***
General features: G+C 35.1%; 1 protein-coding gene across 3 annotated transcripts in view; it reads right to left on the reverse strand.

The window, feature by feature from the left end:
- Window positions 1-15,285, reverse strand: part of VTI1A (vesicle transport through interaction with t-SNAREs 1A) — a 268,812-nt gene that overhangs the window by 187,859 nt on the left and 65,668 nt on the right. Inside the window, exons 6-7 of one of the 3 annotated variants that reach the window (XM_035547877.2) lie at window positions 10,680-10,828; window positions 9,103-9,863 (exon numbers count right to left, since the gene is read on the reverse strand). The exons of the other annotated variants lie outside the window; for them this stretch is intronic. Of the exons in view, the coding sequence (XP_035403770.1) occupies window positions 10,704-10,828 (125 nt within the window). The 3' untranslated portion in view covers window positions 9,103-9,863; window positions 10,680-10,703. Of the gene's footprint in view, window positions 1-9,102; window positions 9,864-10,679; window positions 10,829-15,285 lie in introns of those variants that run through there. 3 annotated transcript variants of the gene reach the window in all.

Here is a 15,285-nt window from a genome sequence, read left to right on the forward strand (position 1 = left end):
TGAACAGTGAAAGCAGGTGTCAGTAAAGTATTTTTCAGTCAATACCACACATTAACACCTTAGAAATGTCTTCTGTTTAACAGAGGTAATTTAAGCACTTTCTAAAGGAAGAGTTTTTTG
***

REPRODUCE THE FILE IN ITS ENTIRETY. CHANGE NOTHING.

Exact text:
General features: G+C 35.1%; 1 protein-coding gene across 3 annotated transcripts in view; it reads right to left on the reverse strand.

The window, feature by feature from the left end:
- Window positions 1-15,285, reverse strand: part of VTI1A (vesicle transport through interaction with t-SNAREs 1A) — a 268,812-nt gene that overhangs the window by 187,859 nt on the left and 65,668 nt on the right. Inside the window, exons 6-7 of one of the 3 annotated variants that reach the window (XM_035547877.2) lie at window positions 10,680-10,828; window positions 9,103-9,863 (exon numbers count right to left, since the gene is read on the reverse strand). The exons of the other annotated variants lie outside the window; for them this stretch is intronic. Of the exons in view, the coding sequence (XP_035403770.1) occupies window positions 10,704-10,828 (125 nt within the window). The 3' untranslated portion in view covers window positions 9,103-9,863; window positions 10,680-10,703. Of the gene's footprint in view, window positions 1-9,102; window positions 9,864-10,679; window positions 10,829-15,285 lie in introns of those variants that run through there. 3 annotated transcript variants of the gene reach the window in all.

Here is a 15,285-nt window from a genome sequence, read left to right on the forward strand (position 1 = left end):
TGAACAGTGAAAGCAGGTGTCAGTAAAGTATTTTTCAGTCAATACCACACATTAACACCTTAGAAATGTCTTCTGTTTAACAGAGGTAATTTAAGCACTTTCTAAAGGAAGAGTTTTTTG